Over on the other side, you will only hear one mantra. This matter of public importance is not about a plan, fiscal rectitude or doing the right thing by the economy—it is not about any of that. It is the one plan that they have called on in this House every single day since the last election, which is, 'Let's blow this place up, let's run down the economy, let's oppose everything, no matter how important it is to the national economy, for opposition's sake.' They even opposed a stimulus plan, a plan to make sure that this economy kept going forward. That is there strategy: oppose everything; oppose every plan. Then they come in here and say that we do not have a plan.

But there is something even worse. You do not have to dig too far. Just scratch the surface and the very thin cheap paint that is the veneer of the coalition—the Liberal Party and the National Party—and what do you reveal? One strategy; one plan. 'One-trick Tony' does not have resonance for nothing, because all they want is an election. Every day they pray for an election. If they can get one in quick enough, they just might win. Forget about trying to do something for the economy; forget Australians; forget business; forget about trade; forget about all of the things that we have to do to balance the budget.

What we ought to be talking about this in place, and what we come in here to discuss, is what our plans are and what we have put into place. We have spent money where it needs and deserves to be spent. In our schools to provide school halls and science labs and more teachers for our students. We are making sure that when the young people in this country are competitive. And they are not competing against the boy or girl down the street, but with the boy or girl from Indonesia, from China, from Europe or from the United States.

When they talk about us having no plan, have a look at the Asian century white paper, a plan that looks to the future and shows us where we need to be. When they talk about us having no plan, have a look at the Intergenerational Report and the work that we have done in terms of meeting the challenges outlined in it. We have looked at the things that we will have to do in the future. Most people might be frightened by the fact that today there while in 1970 there were seven people in the workplace for every person aged over 65 today there are just five. But in 2050 there will be only 2.7 people in the workforce for every person aged over 65. That is scary enough on its own, so we ought to do something about it today. That is what we are doing. What is even more frightening is that there will be twice as many 65-year olds. And there will be four times as many 85-year olds.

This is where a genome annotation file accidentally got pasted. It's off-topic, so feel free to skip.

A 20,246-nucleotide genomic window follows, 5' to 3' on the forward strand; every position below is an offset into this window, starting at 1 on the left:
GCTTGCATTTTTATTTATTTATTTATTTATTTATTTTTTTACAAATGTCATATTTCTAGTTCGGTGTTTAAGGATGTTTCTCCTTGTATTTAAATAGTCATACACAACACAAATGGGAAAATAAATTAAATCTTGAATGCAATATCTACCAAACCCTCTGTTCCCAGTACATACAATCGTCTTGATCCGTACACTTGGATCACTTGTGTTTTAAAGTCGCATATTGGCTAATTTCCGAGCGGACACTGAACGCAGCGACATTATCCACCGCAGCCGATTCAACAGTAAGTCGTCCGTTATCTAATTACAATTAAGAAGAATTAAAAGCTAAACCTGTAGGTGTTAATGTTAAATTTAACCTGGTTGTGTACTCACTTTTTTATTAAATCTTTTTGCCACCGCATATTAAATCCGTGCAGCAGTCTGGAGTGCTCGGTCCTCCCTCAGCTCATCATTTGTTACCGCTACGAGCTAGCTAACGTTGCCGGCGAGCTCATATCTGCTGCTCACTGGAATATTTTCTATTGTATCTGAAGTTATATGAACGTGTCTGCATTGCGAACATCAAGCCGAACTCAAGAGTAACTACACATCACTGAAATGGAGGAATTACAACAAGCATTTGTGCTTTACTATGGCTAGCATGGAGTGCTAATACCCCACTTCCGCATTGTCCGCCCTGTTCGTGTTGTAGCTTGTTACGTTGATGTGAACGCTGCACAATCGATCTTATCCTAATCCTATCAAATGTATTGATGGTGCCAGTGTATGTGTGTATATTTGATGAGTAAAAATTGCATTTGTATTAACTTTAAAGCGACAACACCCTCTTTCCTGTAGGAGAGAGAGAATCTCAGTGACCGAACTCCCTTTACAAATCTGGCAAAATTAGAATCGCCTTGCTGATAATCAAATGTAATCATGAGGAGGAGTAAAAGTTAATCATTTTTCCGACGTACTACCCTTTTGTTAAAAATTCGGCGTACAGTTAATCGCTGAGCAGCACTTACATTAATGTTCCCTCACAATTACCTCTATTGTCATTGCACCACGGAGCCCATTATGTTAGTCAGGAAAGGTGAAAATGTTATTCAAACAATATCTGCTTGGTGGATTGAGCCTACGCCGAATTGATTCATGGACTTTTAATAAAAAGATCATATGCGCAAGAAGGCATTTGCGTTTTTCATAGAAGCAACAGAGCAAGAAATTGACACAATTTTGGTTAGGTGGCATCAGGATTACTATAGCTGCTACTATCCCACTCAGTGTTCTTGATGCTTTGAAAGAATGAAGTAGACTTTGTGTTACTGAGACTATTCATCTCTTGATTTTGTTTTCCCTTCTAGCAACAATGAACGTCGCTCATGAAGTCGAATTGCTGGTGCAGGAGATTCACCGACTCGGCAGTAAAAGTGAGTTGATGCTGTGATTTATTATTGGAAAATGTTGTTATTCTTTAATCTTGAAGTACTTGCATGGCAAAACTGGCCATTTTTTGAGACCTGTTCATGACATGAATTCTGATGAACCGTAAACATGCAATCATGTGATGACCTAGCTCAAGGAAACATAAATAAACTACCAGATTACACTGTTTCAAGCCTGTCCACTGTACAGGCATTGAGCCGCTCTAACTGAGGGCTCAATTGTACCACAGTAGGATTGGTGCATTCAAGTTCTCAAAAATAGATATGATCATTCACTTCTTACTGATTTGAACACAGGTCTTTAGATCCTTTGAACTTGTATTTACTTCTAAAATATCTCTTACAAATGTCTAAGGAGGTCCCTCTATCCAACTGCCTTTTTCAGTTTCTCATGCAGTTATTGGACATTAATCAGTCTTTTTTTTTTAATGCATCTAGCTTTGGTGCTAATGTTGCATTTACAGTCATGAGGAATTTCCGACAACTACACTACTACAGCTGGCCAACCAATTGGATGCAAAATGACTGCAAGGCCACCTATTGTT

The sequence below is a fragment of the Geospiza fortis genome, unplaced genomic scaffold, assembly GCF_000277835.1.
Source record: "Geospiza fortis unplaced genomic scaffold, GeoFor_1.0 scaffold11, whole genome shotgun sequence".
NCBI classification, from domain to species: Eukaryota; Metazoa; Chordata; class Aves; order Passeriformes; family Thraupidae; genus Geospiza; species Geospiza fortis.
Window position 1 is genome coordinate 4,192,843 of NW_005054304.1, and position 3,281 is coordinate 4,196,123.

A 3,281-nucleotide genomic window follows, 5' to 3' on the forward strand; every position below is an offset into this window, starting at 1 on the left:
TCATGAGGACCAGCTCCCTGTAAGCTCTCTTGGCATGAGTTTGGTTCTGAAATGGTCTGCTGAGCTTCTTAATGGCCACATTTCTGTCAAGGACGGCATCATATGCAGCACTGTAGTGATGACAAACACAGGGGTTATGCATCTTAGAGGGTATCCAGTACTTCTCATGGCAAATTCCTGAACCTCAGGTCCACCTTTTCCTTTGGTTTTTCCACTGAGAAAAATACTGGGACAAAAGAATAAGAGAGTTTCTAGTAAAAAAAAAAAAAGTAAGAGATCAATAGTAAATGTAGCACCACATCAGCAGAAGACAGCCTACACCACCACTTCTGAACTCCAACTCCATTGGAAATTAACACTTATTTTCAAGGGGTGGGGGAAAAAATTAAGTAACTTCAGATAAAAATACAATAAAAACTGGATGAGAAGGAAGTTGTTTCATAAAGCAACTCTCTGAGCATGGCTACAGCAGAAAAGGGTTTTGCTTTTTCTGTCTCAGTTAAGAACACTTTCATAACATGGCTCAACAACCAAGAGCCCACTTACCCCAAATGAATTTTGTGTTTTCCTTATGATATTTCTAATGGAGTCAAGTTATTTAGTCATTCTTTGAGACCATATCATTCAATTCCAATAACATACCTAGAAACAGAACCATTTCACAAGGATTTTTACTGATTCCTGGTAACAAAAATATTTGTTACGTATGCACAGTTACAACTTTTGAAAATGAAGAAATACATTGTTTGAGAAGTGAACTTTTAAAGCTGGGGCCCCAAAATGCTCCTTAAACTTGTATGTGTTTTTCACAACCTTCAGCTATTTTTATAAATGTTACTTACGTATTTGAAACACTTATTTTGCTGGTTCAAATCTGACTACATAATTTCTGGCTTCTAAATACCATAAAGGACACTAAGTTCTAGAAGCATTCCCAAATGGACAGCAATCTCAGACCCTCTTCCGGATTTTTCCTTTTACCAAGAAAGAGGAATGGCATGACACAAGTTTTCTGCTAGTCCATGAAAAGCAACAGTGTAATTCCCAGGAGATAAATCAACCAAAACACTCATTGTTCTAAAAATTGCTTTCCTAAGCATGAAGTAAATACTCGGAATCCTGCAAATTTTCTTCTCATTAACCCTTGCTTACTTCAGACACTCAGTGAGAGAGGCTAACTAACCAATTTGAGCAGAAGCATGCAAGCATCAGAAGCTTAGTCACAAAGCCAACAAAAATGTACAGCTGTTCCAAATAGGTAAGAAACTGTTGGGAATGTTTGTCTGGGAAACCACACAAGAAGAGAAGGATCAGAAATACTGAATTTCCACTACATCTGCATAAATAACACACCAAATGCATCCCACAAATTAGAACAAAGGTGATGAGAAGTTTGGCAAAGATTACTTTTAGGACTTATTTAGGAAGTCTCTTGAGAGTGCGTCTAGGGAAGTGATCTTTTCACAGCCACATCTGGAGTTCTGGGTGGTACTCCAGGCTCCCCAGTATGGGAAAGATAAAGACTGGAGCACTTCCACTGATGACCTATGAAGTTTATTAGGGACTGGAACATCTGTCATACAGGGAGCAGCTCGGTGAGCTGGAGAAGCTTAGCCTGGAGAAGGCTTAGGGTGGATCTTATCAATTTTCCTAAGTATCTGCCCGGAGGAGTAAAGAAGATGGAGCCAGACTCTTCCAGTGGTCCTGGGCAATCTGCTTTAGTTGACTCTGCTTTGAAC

Everything that this government has done has been focused on delivering for the economy today while looking to the future. If those opposite want to talk about plans, bring in your plans. Tell the Australian people what you plan—aside from the usual thing that we hear, which is just Work Choices. The solution to everything, apparently, is to make it harder and harder for people to keep a job.

Let me tell you a little bit about our economy and where we are at today. We have an economy 11 per cent larger in all terms than when we took government. The numbers show that there are better conditions today than when we took government at the end of the Howard-Costello era, an era in which it rained gold bars—an era in which you had to go out wearing one of those steel helmets so that a gold bar did not hit you in the head and you had to wear your trunks when you went outside because of the rivers of gold that flooded into this place.

We have had solid growth, with faster growth in this economy than in any other comparable advanced economy. We have low unemployment. Yes, unemployment is always too high—of course it is. But I tell you what: at 5.4 per cent, I would rather have this unemployment rate than any other in the world. We have had an exceptional jobs growth record, with 800,000 jobs created since Labor came back to office, despite the rest of the world shedding 27 million jobs. We have contained inflation. We have kept it within the normal target band. It is at 2.5 per cent through the year to September. That is important for families and for people trying to just get by.

There is a low cash rate, 3.25 per cent. That is historically low. We have managed to bring down interest rates—which is important in this type of an economy—six times since we have been in office. Those on the other side took it up 10 times, while at the same time Howard and Costello were telling people that interest rates would be lower under a coalition government than at any other time in history and lower than under Labor. But that turns out not to be true. We have the figures at hand right now and everyone knows it. We have strong investment.

Apparently, this is a bad economy and a bad country. If you listen to these guys you would think that they want to flog the place off and move elsewhere. They just do not like Australia. The more I hear, the more I am starting to get the flavour of what they are on about: they just do not like Australia, they do not like this economy and they do not like the fact that Labor is doing a good job and are going to balance the budget. (Time expired)